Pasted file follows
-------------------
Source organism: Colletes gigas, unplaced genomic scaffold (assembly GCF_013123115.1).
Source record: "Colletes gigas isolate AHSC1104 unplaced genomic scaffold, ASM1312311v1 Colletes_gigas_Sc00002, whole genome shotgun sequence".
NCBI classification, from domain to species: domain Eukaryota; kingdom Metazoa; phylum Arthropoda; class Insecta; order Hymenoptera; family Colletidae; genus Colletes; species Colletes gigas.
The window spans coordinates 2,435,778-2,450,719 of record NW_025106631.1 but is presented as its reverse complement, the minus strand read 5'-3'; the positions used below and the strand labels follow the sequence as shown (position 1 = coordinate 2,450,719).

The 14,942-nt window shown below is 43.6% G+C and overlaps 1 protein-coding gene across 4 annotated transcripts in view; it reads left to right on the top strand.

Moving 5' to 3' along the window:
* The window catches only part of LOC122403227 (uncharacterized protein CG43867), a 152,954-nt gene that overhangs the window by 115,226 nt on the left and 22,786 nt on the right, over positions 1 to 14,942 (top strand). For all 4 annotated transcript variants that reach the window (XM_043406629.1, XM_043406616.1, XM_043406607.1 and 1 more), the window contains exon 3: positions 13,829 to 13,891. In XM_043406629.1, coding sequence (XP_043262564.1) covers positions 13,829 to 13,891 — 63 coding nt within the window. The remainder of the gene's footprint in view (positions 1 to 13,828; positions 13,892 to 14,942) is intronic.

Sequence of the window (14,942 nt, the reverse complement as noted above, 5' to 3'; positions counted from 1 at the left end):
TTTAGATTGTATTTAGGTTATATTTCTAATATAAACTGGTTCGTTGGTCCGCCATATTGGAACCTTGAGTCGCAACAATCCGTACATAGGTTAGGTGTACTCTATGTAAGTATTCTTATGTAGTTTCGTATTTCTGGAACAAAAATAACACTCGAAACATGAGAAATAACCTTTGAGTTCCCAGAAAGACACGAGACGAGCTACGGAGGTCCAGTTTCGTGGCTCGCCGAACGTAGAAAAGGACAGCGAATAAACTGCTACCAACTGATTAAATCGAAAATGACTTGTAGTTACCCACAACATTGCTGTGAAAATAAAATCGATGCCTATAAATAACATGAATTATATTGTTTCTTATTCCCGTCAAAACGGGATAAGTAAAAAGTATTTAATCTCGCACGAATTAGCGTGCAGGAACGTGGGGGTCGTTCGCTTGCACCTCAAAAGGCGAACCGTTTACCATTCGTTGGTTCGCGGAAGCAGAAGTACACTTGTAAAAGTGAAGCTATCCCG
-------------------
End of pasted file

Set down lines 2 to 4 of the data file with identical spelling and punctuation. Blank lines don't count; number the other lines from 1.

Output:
Source record: "Colletes gigas isolate AHSC1104 unplaced genomic scaffold, ASM1312311v1 Colletes_gigas_Sc00002, whole genome shotgun sequence".
NCBI classification, from domain to species: domain Eukaryota; kingdom Metazoa; phylum Arthropoda; class Insecta; order Hymenoptera; family Colletidae; genus Colletes; species Colletes gigas.
The window spans coordinates 2,435,778-2,450,719 of record NW_025106631.1 but is presented as its reverse complement, the minus strand read 5'-3'; the positions used below and the strand labels follow the sequence as shown (position 1 = coordinate 2,450,719).